Taught by a practicing clinical herbalist, these courses will cover the traditional understandings of human physiology, health, and sickness, according to Western, Native American, and Chinese health philosophies.  We will discuss how herbal medicine can be used to maintain or restore health and balance within the context of the different health philosophies.  The courses will include a survey of commonly used medicinal plants, understanding the chemistry of the plants and the actions of the plants in human systems.  A major focus of the courses will be the appropriate preparation and applications of different types of medicinal plant extracts.
Lecture.  No prerequisites (Parts I and II of this course can be taken independent of each other).  Chris Marano

STOCKSCH 297W- Herbal Approaches to Women's Health (2 credits) (Spring)
This course will include an extended discussion of the use of medicinal herbs and foods for health and well being through all stages of a woman's life, puberty to menopause. We will cover basic herbal medicine making techniques, cosmetic and health applications and physiological of the female reproductive system.
Practical experiential learning and personal health empowerment will be emphasized. Brittany Wood Nickerson

PLSOILIN 398S Practicum- The Shaman's Pharmacy (Amazon Field Immersion Course) (3 credits) (Summer/Winter)
Amazon Shamanic Medicine provides a unique, intensive exploration of the plant-based medicines of Amazon rainforest, a body of knowledge derived from shamans who are considered among the most capable of natural healers alive today. The course involves on-campus classes, and eleven days of travel and intensive study in the Peruvian Amazon rainforest. The trip to Amazonia is held at ExplorNapo, a lodge and learning facility set in primary rainforest along the Rio Napo in Peru. of field experience. The ExplorNapo facilities include access to experienced Amazon guides, boats for venturing deeper up rivers and into the forest, a medicinal plant garden developed by ethnobotanist Dr. James Duke, and easy access to the Canopy Walkway operated by the Amazon Center for Tropical Studies. Lecture and practicum.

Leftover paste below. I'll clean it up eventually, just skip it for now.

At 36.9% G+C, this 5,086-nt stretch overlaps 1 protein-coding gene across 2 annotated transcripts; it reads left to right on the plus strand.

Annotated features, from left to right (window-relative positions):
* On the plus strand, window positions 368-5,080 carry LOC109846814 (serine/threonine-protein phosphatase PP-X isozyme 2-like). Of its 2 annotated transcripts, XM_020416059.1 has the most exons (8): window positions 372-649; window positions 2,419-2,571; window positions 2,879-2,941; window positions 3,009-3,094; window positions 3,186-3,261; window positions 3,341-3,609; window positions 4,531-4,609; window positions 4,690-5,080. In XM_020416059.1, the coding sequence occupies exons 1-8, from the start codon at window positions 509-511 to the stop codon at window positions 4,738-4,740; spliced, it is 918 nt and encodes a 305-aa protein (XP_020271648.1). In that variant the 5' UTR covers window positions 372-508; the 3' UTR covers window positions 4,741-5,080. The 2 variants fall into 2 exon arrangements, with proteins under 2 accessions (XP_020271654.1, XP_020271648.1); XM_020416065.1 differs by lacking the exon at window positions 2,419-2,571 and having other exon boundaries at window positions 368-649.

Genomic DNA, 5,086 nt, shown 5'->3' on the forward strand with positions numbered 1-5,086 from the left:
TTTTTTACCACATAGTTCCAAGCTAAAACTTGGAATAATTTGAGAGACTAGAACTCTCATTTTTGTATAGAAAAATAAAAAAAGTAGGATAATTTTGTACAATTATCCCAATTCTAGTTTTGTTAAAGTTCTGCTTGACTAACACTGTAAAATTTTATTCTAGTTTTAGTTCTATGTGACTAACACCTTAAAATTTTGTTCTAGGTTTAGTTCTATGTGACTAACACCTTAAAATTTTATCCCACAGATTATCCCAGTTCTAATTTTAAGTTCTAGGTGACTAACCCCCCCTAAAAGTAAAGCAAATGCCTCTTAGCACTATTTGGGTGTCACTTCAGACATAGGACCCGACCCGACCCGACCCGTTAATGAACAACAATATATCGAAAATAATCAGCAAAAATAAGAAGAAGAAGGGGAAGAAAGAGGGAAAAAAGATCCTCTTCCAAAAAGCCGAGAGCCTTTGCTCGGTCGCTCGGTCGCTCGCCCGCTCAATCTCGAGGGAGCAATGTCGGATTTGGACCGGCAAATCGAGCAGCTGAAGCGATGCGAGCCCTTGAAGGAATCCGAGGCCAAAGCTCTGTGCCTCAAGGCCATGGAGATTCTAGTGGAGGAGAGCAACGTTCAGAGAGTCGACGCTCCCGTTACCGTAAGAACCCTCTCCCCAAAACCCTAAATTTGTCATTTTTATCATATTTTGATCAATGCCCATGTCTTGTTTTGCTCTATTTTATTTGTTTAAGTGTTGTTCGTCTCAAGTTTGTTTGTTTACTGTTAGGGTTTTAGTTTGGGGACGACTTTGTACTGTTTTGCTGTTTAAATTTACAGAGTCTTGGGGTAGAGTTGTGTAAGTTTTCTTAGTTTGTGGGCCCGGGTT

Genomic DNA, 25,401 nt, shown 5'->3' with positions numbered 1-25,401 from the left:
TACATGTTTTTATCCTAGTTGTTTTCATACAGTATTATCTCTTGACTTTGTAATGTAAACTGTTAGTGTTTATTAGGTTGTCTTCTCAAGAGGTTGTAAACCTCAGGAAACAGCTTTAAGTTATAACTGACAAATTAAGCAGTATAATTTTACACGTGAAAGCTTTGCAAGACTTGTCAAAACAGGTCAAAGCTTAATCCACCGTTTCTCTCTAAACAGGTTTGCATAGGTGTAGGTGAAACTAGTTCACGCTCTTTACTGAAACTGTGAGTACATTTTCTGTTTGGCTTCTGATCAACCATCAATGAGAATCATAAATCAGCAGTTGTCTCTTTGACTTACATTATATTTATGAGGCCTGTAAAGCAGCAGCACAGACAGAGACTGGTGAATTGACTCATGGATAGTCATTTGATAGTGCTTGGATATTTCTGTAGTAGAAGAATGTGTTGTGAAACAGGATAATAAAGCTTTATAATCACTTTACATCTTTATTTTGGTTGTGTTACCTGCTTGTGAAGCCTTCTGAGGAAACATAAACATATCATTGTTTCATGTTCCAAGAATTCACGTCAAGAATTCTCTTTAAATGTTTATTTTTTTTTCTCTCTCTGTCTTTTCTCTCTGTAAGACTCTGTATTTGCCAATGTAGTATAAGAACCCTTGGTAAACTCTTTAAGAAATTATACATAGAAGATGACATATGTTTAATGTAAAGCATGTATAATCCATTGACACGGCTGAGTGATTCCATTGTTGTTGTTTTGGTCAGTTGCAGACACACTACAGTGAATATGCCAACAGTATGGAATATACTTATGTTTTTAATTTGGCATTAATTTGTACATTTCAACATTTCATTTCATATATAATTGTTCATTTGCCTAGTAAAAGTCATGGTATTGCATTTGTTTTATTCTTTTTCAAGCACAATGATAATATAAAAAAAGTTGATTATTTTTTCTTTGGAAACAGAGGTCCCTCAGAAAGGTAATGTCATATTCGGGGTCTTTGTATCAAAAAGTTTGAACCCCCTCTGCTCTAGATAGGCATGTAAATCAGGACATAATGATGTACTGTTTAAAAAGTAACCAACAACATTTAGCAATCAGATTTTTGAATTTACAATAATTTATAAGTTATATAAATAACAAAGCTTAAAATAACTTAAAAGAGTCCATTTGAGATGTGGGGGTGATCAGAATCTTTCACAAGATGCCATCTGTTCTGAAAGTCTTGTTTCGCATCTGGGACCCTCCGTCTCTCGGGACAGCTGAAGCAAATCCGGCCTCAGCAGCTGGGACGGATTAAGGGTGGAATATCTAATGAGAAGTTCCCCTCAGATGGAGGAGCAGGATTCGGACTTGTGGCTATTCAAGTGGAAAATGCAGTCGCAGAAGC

Chris Kilham and Nathaniel Putnam

Independent Study in Medicinal Plants (1-6 credits) STOCKSCH 596 or STOCKSCH 396, 396H, 496
Students interested in the agricultural production, medicinal utilization, or social aspects of medicinal plants are encouraged to consider an independent study project.  Students may pursue their own research interests or study under the guidance of a researcher in the Medicinal Plant Program. Lyle Craker


Courses of interest in the Department of Plant, Soil & Insect Sciences

PLSOILIN 100 Botany for Gardners 4 credits
PLSOILIN 102 Intro Botany 4 credits
PLSOILIN 120 Organic Farming and Gardening 3 credits
PLSOILIN 185 Sustainable Living 4 credits
PLSOILIN 265 Sustainable Agriculture 3 credits

Courses of interest in other Departments

ANTHRO 208 Human Ecology 3 credits
BIOCHEM 285 Cell and Molecular Biology 3 credits
BIOLOGY 103 Plant Biology 4 credits
BIOLOGY 426 New England Flora 3 credits
CHEM 110 General Chemistry 4 credits
CHEM 285 Organic Chemistry 3 credits
KIN 100 Human Performance and Nutrition 4 credits
KIN 170 Human Anatomy and Physiology I 3 credits
FOODSCI 101 Food and Health 3 credits
FOODSCI 102 World Food Habits 3 credits
FOODSCI 120 Food Preservation 3 credit
FOODSCI 150 The Science of Food 3 credits
FOODSCI 160 The Nature of Food 3 credits
MICROBIO 160 Biology of Cancer and AIDS 3 credits
MICROBIO 310 General Microbiology 3 credits


Students are encouraged to review the course catalogs of Hampshire College, Smith College, Amherst College, and Mt. Holyoke College for related courses. The Five College Course Catalog can be found here.

Special thanks to Chris Kilham, Zoe Helene, Chris Marano, Zoe Gardner, and Gaia Herbs for the use of the photos.